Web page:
The Year of the Triathlon
The Year of the Triathlon officially began today. A bright, sunny, random Wednesday in April. Why this day, as opposed to the other 98 that we’ve already crossed off in 2014?
For the first time, I rode my new shiny road bike outside, stopped at a New York City intersection and managed to successfully clip out without falling over. And then I proceeded to ride for the next hour without tipping over once. For this triathlon newbie, that was a monumental accomplishment. And now it’s go time. Bring it on YOTT.
First let me start with how I got to The Year of the Triathlon:
I’ve been a runner for a long time. While I’m certainly no expert, the fact that I’ve finished four marathons and lots of half-marathons, worked for multiple high-profile running organizations and hungrily devoured countless issues of Runner’s World has helped me amass quite a bit of knowledge over the years. Running has always been a haven of sorts for me – the one form of exercise that has consistently challenged me physically and helped me reset mentally.
But after finishing the New York City Marathon last fall, something happened. I got burned out on running. I could no longer muster up the motivation to lace up the ‘ol Asics and head out for a loop around Prospect Park. I realized it was time for a new challenge.
Insert my new friends at the Empire Triathlon Club. In late November, I met with founder Alison Kreideweis to talk about how Finish Line Physical Therapy could provide support for Empire’s programming. At one point, she started to explain the philosophy behind their beginner program, and something clicked. I thought, “That’s me she’s talking about. I need to do this.”
Understand this: when you work at a place like Finish Line PT, you’re surrounded by crazy endurance athletes. But I was the one who always said, “I will never be that.” Train for an Ironman? Yeah right. Train for anything that requires me to swim, bike AND run in the same race? I don’t think so. I’ll stick with running by itself, thankyouverymuch.
And then before you know it, you’ve gotten sucked in. You’ve announced to all of your friends that 2014 is “The Year of the Triathlon,” and you’re committed to a sprint and an Olympic-distance tri this summer. And we all know that once you say it out loud, there’s no going back.
I had 83 days to think about my grand declaration before Empire Tri’s Spring Beginner Program started the last week of March. And I was nervous! It seems silly to admit that, but it’s true. Any time you step into some new athletic adventure–especially one with a fairly steep learning curve (all that gear! shifting on the bike! you need a pool/body of water to swim!)–it’s challenging. But a challenge is what I wanted in all of this, and I’m confident the growth process will make me a better, more well-rounded athlete.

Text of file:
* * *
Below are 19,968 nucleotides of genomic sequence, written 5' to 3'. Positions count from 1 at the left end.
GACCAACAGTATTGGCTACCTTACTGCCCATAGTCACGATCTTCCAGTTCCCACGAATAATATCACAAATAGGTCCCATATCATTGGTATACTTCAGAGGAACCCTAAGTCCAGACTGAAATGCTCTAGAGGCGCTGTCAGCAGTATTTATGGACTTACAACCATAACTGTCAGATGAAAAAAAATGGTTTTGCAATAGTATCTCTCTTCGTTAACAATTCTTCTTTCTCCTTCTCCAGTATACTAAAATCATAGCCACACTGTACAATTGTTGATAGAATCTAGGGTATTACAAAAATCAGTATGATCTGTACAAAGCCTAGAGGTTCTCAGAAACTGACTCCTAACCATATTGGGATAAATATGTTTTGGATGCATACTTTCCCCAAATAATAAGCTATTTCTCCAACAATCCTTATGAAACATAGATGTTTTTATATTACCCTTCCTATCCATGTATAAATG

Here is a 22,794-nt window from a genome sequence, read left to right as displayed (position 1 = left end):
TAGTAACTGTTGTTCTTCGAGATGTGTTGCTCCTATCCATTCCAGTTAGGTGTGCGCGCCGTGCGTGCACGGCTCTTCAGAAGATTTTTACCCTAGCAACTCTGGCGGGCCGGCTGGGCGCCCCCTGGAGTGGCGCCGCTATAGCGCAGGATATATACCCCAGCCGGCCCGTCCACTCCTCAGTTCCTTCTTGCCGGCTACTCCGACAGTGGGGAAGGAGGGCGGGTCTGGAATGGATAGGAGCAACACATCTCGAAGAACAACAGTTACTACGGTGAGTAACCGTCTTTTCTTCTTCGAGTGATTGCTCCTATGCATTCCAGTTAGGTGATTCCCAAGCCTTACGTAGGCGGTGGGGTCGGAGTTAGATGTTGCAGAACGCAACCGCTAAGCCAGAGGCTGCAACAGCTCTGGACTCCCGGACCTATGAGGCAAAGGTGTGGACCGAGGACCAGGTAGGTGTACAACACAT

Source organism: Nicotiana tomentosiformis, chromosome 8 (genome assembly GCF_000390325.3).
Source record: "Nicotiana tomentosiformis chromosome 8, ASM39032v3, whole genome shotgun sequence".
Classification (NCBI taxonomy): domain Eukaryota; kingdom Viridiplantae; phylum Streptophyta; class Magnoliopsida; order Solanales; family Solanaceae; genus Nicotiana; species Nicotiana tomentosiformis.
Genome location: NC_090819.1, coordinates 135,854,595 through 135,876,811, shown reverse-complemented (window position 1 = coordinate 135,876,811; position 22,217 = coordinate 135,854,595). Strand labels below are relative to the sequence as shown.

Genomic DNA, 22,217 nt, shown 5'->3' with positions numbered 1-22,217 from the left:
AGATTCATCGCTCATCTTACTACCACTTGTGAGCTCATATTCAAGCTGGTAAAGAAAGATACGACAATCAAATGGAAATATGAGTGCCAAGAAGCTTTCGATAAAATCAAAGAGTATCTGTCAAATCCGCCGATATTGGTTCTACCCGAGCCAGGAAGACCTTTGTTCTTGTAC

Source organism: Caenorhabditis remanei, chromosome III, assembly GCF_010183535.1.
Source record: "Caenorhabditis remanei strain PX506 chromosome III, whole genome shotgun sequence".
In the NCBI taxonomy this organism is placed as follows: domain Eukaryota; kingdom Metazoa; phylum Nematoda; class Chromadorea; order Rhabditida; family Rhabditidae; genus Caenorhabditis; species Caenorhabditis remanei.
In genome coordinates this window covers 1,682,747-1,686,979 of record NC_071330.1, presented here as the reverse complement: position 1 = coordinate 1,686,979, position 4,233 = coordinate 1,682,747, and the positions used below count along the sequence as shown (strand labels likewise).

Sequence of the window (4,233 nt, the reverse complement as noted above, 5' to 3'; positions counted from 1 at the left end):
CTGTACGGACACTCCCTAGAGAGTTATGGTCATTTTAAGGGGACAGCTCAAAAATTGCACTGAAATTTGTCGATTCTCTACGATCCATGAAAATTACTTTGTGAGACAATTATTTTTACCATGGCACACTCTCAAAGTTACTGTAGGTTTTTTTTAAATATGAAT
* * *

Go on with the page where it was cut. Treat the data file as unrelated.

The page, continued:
I admittedly spent the first few weeks “dipping my toe” in the triathlon water. I managed to make it to the group run workouts on Thursday nights but made excuses about why I couldn’t attend the group bike workouts. I skipped a few of the swims. I hemmed and hawed about taking my bike out on the roads for the first time. Apparently I wasn’t quite ready to take the full-on plunge.
Then something changed this week. Maybe I got tired of being nervous. Maybe I started to run out of excuses. And I’m sure it’s no small coincidence that the reemergence of magical spring weather played a part. I committed to go to the pool for a swim workout on Tuesday, and I made a date with my colleague Caroline to ride outside on Wednesday (she’s the one on the left in the picture – it was also her first time!).
The swim felt amazing. But it was the bike ride that really put me over the edge. I had that goofy smile on my face the whole time – you know the one, right? It’s the huge, ear-to-ear grin that naturally comes from achieving something you didn’t think was possible – and loving the process.
As I successfully maneuvered through intersections, nearly fell a few times but held on and felt the cool spring air rush past me as I gained speed, my fear evaporated. In its place was a new-found confidence and genuine excitement to train for these triathlons.
Bring it on YOTT.
Sara Hunninghake is the community manager at Finish Line Physical Therapy. She graduated from the massage therapy program at the Swedish Institute and also works as a licensed massage therapist at Finish Line. In addition to competing in triathlons this year, she’s also planning on running the New York City Marathon in the fall.
** Stay tuned next week for Sara’s post on “5 Lessons Learned from a Newbie Triathlete.” **